Review: Paper Towns by John Green
Margo Roth Spiegelman - Margo Roth Spiegelman is the kind of girl you reference by her full name with a kind of reverence. Her resume of trouble reads like an adventure novel, getting backstage at a concert without an invite, finding a way into Disney World after hours, and traveling hundreds of miles away from home just to see if someone would find her.
Quentin "Q" Jacobsen - Q is a high school senior destined for mediocrity. He follows the rules, gets good grades, is an ideal son to his parents, and is in love with Margo Roth Spiegelman, his neighbor that he hasn't spoken to since he was a kid. His life is predictable and he was satisfied with the monotony until Margo Roth Spiegelman showed up at his window in the middle of the night with black face paint and a plan of revenge.
Marcus "Radar" Lincoln - Radar is best friends with Q and Ben. He spends most of his time editing a website called "omnictionary", which is similar to Wikipedia. He has the most insight into the motivations of his friends and helps Q come to terms with accepting people as they are. Also, to his embarrassment, his parents own the world's largest collection of Black Santas.
Ben Starling - Ben is also one of Q's best friends, but he's also kind of an asshole. It's his last year of school, and his singular motivation is to get "honeybunnies" and a date to Prom. Even when Margo Roth Spiegelman disappears, his first priority is going to Prom, and luckily for him he lands a date with Margo Roth Spiegelman's friend, Lacey Pemberton. At a Prom afterparty, he breaks the record for the longest keg stand in Winter Park History.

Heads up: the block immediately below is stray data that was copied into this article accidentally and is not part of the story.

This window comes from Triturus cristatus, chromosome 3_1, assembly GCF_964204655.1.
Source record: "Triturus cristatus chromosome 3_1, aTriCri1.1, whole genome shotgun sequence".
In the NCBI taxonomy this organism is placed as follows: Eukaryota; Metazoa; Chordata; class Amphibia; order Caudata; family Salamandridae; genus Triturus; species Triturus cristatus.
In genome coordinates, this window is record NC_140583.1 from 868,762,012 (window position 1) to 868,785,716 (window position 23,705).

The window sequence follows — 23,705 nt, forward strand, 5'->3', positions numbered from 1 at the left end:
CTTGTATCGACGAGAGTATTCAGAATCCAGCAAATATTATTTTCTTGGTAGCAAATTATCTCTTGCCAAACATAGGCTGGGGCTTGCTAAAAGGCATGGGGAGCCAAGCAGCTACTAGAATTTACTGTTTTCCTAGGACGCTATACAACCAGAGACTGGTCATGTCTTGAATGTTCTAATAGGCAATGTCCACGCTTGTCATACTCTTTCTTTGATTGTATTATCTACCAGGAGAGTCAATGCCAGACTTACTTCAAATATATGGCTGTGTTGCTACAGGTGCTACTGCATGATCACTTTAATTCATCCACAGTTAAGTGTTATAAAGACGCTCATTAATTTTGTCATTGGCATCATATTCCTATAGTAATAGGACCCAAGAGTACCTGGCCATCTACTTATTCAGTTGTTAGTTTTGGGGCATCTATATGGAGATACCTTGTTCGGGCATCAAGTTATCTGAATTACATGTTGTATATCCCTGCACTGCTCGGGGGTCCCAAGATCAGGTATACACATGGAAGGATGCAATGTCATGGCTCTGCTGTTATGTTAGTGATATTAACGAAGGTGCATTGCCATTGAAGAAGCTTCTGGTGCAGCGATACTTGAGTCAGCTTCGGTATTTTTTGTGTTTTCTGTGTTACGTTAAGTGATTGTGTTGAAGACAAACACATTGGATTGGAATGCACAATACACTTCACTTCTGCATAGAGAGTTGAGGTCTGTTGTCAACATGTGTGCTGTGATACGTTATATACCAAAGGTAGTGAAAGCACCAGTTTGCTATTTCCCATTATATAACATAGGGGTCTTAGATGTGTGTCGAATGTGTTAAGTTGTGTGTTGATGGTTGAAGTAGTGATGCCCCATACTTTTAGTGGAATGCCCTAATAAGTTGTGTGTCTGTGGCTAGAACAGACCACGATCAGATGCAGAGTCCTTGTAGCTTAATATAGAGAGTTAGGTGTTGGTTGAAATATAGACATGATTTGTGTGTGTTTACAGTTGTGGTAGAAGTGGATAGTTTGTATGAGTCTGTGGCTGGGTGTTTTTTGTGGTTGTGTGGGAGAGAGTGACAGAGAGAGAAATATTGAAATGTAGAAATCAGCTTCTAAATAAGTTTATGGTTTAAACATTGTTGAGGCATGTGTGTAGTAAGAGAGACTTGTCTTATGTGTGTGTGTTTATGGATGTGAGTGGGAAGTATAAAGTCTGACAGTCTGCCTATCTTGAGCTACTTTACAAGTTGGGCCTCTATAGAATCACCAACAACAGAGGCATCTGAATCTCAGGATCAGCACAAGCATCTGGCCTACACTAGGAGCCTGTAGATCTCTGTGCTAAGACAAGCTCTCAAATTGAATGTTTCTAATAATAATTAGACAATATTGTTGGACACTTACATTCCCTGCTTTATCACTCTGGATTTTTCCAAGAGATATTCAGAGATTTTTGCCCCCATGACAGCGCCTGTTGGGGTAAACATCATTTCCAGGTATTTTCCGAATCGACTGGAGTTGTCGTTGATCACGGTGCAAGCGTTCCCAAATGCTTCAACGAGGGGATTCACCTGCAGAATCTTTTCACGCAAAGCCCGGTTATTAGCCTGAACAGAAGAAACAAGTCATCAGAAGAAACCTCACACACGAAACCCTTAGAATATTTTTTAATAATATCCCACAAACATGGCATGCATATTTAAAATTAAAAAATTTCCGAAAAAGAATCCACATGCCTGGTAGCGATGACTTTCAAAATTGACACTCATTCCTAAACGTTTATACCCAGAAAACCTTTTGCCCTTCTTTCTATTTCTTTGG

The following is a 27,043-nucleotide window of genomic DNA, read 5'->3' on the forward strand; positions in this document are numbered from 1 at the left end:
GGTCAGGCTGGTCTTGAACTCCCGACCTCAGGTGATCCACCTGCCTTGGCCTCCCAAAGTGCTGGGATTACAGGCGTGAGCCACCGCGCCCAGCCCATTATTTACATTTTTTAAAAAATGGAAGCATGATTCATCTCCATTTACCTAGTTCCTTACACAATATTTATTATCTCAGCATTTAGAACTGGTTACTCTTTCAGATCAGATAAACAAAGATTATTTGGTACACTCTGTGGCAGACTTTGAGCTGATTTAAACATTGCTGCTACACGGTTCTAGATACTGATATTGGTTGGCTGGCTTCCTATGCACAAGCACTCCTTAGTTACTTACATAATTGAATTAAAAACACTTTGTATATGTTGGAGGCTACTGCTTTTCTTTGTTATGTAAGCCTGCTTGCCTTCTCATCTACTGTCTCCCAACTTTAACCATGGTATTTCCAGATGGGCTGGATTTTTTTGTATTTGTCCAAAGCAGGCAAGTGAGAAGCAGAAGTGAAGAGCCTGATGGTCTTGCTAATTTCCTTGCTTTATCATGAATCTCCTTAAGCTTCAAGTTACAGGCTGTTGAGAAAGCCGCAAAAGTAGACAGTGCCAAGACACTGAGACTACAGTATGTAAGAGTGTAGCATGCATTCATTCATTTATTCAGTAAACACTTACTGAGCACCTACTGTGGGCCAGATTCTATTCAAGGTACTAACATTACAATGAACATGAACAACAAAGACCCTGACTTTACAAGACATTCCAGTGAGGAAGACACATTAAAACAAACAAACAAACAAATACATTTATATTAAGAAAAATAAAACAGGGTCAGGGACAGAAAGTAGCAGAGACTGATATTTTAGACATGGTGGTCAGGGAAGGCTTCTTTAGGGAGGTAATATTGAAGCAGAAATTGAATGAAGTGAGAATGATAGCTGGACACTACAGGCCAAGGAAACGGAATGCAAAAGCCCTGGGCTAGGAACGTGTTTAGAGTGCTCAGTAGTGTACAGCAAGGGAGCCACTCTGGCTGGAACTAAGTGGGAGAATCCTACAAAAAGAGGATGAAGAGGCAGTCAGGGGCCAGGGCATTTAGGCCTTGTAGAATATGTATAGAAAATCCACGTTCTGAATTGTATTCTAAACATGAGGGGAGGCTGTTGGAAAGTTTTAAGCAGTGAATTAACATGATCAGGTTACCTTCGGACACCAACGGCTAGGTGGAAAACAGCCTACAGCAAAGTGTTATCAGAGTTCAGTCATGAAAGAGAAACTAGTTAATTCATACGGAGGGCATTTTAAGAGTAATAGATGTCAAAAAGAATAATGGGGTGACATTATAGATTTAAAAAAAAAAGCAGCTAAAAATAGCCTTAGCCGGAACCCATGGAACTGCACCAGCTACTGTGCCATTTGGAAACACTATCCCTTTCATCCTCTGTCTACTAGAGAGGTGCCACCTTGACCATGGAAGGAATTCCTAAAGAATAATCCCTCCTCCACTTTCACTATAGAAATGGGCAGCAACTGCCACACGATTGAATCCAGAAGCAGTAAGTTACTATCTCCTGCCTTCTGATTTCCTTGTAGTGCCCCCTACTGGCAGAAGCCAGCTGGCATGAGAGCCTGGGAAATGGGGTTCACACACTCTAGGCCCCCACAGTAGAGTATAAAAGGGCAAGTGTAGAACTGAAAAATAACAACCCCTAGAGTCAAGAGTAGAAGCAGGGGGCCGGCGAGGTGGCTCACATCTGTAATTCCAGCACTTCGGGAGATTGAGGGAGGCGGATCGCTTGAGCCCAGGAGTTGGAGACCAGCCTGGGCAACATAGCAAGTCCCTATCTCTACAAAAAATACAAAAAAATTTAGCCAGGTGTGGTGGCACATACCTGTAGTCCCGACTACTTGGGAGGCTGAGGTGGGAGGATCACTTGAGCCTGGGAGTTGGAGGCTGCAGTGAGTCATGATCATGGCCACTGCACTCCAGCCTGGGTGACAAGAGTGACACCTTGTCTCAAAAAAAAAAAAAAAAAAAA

Lacey Pemberton - Lacey was Margo Roth Spiegelman's best friend before her disappearance. Lacey starts hanging out with Q and his friends when they go looking for her, and eventually becomes Ben's Prom date and girlfriend.
In the beginning of the novel you're told Margo Roth Spiegelman is Q's miracle and you think to yourself, how could a girl be someone's miracle? Surely this is just a boy with a devastating crush on the girl next door and his sense of what a miracle is must be delusional. But as you get to know Margo Roth Spiegelman, you start to understand why she was Q's miracle.
I think Paper Towns really reaches into the insecurities and inevitabilities of adolescence. From Margo Roth Spiegelman's need for recognition to Q's reluctance to take chances, this book zeroes in on the change from being a teenager to becoming an adult. For Margo Roth Spiegelman it's about moving forward to accept you as you are, and for Q it's about being bold enough to spend time outside of what is cookie-cutter and take chances to find out what it really means to live.
So I understand Margo Roth Spiegelman being Q's miracle, but I also think that Q was Margo Roth Spiegelman's miracle, because he showed her that people can let you down for not being who or what you expect them to be, but you also let yourself down for not accepting them as they are, because sometimes that's exactly who you need them to be.
Book Club Discussion
Below I have put together some questions for discussion. Feel free to answer whichever you want and respond to other readers' comments. If you have any other questions for discussion, feel free to post those too! Click on the topics on the right to find the forum for Paper Towns.